Obama and Clinton blamed a YouTube video for the attack on Benghazi, instead of their own failure to secure the diplomatic mission. And Mahmoud Eid profited from their example.
Blaming a Mohammed YouTube video for all sorts of Muslim misbehavior is popular now, which is probably why another Mohammed, Mahmoud Eid took that course.
Obama and Clinton blamed a YouTube video for the attack on Benghazi, instead of their own failure to secure the diplomatic mission. And Mahmoud Eid profited from their example by trying to use his YouTubePhobia as an excuse.
While the attacks in Benghazi, Cairo and Tunis occupied the attention of most Americans, Australia saw some rather violent Muslim riots. At the center of those riots was a Muslim plumber, who among other culturally enriching acts, attacked a female police officer and a police dog.
As Muslims are not too fond of women or dogs and are unable to pray in front of either one, perhaps Mahmoud Eid was just objecting to having his prayers stifled during the rioting.
A magistrate handing a chief offender in last year's Muslim riots a four-year jail term says if it was possible she would have sentenced him for longer.
Deputy Chief Magistrate Jane Culver yesterday made the comments while sentencing father-of-one Mahmoud Eid, 26, to at least 33 months in jail with a total term of just over four years over the ugly September 15 riots in which he kicked a police dog and pushed over a policewoman. The Punchbowl plumber, who was charged with rioting, assaulting police and animal cruelty, was found to have played an active part in every violent clash with police during the protests. His actions were caught on various footage of the riot.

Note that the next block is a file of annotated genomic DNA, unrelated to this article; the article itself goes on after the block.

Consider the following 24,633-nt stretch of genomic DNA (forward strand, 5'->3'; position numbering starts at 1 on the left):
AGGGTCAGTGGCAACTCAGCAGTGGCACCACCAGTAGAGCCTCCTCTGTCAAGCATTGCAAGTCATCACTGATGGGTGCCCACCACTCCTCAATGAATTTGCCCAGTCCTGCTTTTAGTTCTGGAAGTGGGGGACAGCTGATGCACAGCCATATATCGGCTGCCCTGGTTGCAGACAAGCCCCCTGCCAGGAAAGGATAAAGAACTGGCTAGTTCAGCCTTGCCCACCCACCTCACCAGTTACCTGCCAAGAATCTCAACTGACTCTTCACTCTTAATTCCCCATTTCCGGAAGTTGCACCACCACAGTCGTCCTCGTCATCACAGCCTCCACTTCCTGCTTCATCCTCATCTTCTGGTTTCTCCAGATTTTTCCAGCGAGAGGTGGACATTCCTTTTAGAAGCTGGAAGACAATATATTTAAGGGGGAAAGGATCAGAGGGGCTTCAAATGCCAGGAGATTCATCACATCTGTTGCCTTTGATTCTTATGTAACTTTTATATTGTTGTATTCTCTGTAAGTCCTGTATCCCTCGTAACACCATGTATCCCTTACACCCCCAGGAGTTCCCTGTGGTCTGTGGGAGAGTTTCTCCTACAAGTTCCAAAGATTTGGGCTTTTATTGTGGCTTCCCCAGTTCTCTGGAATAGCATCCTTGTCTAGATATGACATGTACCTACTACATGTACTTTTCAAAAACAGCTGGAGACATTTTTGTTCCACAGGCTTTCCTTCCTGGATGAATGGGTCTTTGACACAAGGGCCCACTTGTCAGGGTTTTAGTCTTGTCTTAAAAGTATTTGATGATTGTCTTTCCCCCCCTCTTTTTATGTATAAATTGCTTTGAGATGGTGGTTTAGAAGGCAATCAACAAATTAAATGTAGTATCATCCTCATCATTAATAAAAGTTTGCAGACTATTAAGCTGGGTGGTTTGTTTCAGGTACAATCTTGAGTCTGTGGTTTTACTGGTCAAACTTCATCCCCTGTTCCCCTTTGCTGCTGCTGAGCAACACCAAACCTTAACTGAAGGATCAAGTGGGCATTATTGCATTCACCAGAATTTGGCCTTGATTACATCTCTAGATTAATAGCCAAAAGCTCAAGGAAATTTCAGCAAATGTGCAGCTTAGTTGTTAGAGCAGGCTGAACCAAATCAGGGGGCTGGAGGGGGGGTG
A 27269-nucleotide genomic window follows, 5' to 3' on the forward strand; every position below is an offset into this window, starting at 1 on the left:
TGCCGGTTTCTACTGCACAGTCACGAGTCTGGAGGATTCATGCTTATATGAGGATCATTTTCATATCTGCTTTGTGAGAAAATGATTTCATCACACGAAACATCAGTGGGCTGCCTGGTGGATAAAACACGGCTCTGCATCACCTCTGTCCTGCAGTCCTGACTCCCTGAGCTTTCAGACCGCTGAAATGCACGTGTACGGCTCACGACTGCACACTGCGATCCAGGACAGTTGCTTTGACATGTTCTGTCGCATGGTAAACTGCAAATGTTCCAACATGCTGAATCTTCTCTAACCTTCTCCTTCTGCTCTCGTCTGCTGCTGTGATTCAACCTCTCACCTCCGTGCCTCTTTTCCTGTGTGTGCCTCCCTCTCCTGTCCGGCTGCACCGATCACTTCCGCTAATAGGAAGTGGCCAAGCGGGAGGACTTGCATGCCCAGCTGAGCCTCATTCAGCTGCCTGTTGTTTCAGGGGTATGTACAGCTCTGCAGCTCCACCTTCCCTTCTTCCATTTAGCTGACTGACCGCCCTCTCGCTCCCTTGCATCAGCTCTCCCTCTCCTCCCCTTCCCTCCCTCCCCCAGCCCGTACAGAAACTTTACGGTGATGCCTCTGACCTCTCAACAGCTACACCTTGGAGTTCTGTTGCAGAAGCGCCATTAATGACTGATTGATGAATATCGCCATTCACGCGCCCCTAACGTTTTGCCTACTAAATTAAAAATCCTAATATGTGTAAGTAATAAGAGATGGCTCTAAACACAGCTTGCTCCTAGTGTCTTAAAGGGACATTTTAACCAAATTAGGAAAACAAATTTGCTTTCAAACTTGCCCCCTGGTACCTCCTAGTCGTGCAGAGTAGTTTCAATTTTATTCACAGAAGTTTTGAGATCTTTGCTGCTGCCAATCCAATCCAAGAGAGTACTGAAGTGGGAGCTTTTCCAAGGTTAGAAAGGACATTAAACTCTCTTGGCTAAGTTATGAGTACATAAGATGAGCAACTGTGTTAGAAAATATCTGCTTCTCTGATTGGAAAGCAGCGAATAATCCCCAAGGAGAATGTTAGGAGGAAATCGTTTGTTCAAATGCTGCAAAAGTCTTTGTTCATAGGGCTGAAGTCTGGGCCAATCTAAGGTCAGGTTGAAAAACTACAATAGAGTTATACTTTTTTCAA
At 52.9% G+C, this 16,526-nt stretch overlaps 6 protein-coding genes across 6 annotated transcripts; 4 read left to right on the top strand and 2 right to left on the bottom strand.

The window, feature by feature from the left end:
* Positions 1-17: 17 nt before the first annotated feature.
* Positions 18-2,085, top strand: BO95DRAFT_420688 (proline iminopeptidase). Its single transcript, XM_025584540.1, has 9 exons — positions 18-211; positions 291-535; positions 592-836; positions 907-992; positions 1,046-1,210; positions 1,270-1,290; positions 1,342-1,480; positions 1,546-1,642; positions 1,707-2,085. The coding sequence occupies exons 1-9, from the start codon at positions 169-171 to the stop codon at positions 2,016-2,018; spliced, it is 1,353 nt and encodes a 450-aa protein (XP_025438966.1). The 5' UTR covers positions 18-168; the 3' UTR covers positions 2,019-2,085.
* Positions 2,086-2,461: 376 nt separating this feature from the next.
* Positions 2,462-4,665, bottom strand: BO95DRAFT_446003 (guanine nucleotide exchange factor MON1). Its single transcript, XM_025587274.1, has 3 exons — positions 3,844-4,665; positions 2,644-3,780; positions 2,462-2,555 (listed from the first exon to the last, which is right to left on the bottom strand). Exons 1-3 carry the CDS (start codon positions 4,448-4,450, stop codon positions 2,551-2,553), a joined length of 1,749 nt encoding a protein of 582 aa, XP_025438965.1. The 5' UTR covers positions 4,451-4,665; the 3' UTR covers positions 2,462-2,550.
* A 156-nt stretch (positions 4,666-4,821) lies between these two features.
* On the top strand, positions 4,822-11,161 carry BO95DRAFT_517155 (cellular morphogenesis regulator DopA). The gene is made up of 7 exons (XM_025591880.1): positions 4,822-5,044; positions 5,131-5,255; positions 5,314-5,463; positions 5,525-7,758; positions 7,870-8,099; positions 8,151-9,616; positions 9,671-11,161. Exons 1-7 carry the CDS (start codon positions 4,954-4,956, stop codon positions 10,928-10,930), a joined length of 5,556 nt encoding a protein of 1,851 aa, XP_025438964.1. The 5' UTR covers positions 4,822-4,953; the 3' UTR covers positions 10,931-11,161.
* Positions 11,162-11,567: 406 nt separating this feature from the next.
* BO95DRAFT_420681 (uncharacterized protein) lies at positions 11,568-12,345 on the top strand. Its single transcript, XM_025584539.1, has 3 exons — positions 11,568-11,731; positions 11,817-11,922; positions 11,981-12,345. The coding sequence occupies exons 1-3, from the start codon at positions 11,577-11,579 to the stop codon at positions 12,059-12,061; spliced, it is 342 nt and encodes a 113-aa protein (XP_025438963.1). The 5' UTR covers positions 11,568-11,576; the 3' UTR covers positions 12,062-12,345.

Defence lawyer Elie Rahme said Eid had religious beliefs he held "very dear" but clearly he had unresolved problems with "communicating (his thoughts) into words", "anger management" and "impulse control".
Mr Rahme said the "offensive and provocative" anti-Islamic film could have only been created to stir up anger, but Ms Culver cut him short and said she didn't want the court used as a platform for political views.
"Freedom of speech cannot be a vehicle by which violence can be perpetrated," she said.
Mahmoud Eid, 26, refused to sit down while Deputy Chief Magistrate Jane Culver delivered her sentencing remarks so that he would not have to stand to receive his punishment.
"He only stands for Allah," his lawyer Elie Rahme told the court.
Chuck, the police dog, seen above, had no comment, but it is believed that he has his own penalty in mind for Mahmoud, Mohammed and Allah.